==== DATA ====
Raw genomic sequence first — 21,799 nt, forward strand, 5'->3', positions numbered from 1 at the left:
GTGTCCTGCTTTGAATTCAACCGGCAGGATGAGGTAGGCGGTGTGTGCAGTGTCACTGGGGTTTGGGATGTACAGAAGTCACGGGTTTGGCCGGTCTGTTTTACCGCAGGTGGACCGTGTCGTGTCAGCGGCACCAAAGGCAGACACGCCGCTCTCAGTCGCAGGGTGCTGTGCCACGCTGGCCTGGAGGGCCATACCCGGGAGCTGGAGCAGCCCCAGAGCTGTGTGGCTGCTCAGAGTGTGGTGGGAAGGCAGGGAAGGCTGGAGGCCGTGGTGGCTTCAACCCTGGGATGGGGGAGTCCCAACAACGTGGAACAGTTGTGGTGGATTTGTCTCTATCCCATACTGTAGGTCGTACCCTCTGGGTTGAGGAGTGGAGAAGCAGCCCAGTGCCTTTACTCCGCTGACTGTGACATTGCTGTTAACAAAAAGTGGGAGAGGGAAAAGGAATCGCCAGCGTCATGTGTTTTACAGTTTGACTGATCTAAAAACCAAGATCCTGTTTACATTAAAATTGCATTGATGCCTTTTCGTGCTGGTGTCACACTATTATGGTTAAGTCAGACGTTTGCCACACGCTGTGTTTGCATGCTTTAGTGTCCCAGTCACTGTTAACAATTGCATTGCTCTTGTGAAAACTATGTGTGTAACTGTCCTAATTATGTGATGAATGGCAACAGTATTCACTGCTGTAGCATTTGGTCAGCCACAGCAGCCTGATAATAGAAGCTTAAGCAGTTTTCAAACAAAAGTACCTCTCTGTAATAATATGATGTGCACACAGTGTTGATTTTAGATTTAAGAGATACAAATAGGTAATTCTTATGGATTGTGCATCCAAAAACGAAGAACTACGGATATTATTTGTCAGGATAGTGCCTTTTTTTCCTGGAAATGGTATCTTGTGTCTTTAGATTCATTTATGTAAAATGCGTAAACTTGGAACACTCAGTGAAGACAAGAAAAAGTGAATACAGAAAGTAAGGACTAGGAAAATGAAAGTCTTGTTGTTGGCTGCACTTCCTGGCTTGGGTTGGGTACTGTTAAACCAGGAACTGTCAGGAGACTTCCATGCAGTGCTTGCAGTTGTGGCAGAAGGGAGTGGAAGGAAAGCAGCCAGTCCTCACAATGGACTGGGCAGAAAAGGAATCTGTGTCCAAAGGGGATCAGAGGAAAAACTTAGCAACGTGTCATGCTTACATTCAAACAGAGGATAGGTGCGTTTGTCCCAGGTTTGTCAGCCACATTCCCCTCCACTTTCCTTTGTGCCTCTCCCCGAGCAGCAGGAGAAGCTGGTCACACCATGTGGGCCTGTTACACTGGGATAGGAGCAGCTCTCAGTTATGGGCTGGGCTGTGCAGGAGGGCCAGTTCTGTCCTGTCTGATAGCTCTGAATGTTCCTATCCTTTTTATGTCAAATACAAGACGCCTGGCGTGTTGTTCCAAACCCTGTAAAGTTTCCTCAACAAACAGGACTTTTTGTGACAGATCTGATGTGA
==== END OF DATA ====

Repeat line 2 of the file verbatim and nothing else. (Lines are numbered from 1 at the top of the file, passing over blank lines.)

GTGTCCTGCTTTGAATTCAACCGGCAGGATGAGGTAGGCGGTGTGTGCAGTGTCACTGGGGTTTGGGATGTACAGAAGTCACGGGTTTGGCCGGTCTGTTTTACCGCAGGTGGACCGTGTCGTGTCAGCGGCACCAAAGGCAGACACGCCGCTCTCAGTCGCAGGGTGCTGTGCCACGCTGGCCTGGAGGGCCATACCCGGGAGCTGGAGCAGCCCCAGAGCTGTGTGGCTGCTCAGAGTGTGGTGGGAAGGCAGGGAAGGCTGGAGGCCGTGGTGGCTTCAACCCTGGGATGGGGGAGTCCCAACAACGTGGAACAGTTGTGGTGGATTTGTCTCTATCCCATACTGTAGGTCGTACCCTCTGGGTTGAGGAGTGGAGAAGCAGCCCAGTGCCTTTACTCCGCTGACTGTGACATTGCTGTTAACAAAAAGTGGGAGAGGGAAAAGGAATCGCCAGCGTCATGTGTTTTACAGTTTGACTGATCTAAAAACCAAGATCCTGTTTACATTAAAATTGCATTGATGCCTTTTCGTGCTGGTGTCACACTATTATGGTTAAGTCAGACGTTTGCCACACGCTGTGTTTGCATGCTTTAGTGTCCCAGTCACTGTTAACAATTGCATTGCTCTTGTGAAAACTATGTGTGTAACTGTCCTAATTATGTGATGAATGGCAACAGTATTCACTGCTGTAGCATTTGGTCAGCCACAGCAGCCTGATAATAGAAGCTTAAGCAGTTTTCAAACAAAAGTACCTCTCTGTAATAATATGATGTGCACACAGTGTTGATTTTAGATTTAAGAGATACAAATAGGTAATTCTTATGGATTGTGCATCCAAAAACGAAGAACTACGGATATTATTTGTCAGGATAGTGCCTTTTTTTCCTGGAAATGGTATCTTGTGTCTTTAGATTCATTTATGTAAAATGCGTAAACTTGGAACACTCAGTGAAGACAAGAAAAAGTGAATACAGAAAGTAAGGACTAGGAAAATGAAAGTCTTGTTGTTGGCTGCACTTCCTGGCTTGGGTTGGGTACTGTTAAACCAGGAACTGTCAGGAGACTTCCATGCAGTGCTTGCAGTTGTGGCAGAAGGGAGTGGAAGGAAAGCAGCCAGTCCTCACAATGGACTGGGCAGAAAAGGAATCTGTGTCCAAAGGGGATCAGAGGAAAAACTTAGCAACGTGTCATGCTTACATTCAAACAGAGGATAGGTGCGTTTGTCCCAGGTTTGTCAGCCACATTCCCCTCCACTTTCCTTTGTGCCTCTCCCCGAGCAGCAGGAGAAGCTGGTCACACCATGTGGGCCTGTTACACTGGGATAGGAGCAGCTCTCAGTTATGGGCTGGGCTGTGCAGGAGGGCCAGTTCTGTCCTGTCTGATAGCTCTGAATGTTCCTATCCTTTTTATGTCAAATACAAGACGCCTGGCGTGTTGTTCCAAACCCTGTAAAGTTTCCTCAACAAACAGGACTTTTTGTGACAGATCTGATGTGA